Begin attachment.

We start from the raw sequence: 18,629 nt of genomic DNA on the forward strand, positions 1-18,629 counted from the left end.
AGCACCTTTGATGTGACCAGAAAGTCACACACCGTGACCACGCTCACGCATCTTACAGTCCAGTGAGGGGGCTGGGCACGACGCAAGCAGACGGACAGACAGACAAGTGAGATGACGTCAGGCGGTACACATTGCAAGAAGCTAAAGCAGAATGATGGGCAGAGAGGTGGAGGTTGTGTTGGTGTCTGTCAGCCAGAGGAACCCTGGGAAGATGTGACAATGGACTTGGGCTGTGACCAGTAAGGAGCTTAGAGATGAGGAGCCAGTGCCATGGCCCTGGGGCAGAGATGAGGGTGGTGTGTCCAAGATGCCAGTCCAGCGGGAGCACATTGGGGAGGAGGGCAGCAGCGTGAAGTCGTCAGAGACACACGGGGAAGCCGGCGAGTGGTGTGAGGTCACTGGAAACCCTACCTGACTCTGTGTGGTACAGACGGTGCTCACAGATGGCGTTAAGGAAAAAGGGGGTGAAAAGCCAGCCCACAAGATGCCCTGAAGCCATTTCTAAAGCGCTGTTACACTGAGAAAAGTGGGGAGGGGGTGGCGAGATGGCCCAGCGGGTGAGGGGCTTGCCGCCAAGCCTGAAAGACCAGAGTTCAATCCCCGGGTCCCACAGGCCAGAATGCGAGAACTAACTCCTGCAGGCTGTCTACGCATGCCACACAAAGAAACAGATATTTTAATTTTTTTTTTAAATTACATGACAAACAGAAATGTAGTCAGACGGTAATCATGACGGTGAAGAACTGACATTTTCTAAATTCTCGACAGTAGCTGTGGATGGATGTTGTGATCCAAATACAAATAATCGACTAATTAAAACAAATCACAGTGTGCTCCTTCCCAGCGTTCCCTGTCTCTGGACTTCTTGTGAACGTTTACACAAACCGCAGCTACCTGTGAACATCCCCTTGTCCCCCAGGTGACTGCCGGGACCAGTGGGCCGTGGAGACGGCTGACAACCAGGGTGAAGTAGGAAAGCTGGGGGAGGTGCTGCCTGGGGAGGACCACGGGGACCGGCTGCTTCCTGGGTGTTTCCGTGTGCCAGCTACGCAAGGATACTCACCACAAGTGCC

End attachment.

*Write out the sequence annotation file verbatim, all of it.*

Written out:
We start from the raw sequence: 18,629 nt of genomic DNA on the forward strand, positions 1-18,629 counted from the left end.
AGCACCTTTGATGTGACCAGAAAGTCACACACCGTGACCACGCTCACGCATCTTACAGTCCAGTGAGGGGGCTGGGCACGACGCAAGCAGACGGACAGACAGACAAGTGAGATGACGTCAGGCGGTACACATTGCAAGAAGCTAAAGCAGAATGATGGGCAGAGAGGTGGAGGTTGTGTTGGTGTCTGTCAGCCAGAGGAACCCTGGGAAGATGTGACAATGGACTTGGGCTGTGACCAGTAAGGAGCTTAGAGATGAGGAGCCAGTGCCATGGCCCTGGGGCAGAGATGAGGGTGGTGTGTCCAAGATGCCAGTCCAGCGGGAGCACATTGGGGAGGAGGGCAGCAGCGTGAAGTCGTCAGAGACACACGGGGAAGCCGGCGAGTGGTGTGAGGTCACTGGAAACCCTACCTGACTCTGTGTGGTACAGACGGTGCTCACAGATGGCGTTAAGGAAAAAGGGGGTGAAAAGCCAGCCCACAAGATGCCCTGAAGCCATTTCTAAAGCGCTGTTACACTGAGAAAAGTGGGGAGGGGGTGGCGAGATGGCCCAGCGGGTGAGGGGCTTGCCGCCAAGCCTGAAAGACCAGAGTTCAATCCCCGGGTCCCACAGGCCAGAATGCGAGAACTAACTCCTGCAGGCTGTCTACGCATGCCACACAAAGAAACAGATATTTTAATTTTTTTTTTAAATTACATGACAAACAGAAATGTAGTCAGACGGTAATCATGACGGTGAAGAACTGACATTTTCTAAATTCTCGACAGTAGCTGTGGATGGATGTTGTGATCCAAATACAAATAATCGACTAATTAAAACAAATCACAGTGTGCTCCTTCCCAGCGTTCCCTGTCTCTGGACTTCTTGTGAACGTTTACACAAACCGCAGCTACCTGTGAACATCCCCTTGTCCCCCAGGTGACTGCCGGGACCAGTGGGCCGTGGAGACGGCTGACAACCAGGGTGAAGTAGGAAAGCTGGGGGAGGTGCTGCCTGGGGAGGACCACGGGGACCGGCTGCTTCCTGGGTGTTTCCGTGTGCCAGCTACGCAAGGATACTCACCACAAGTGCC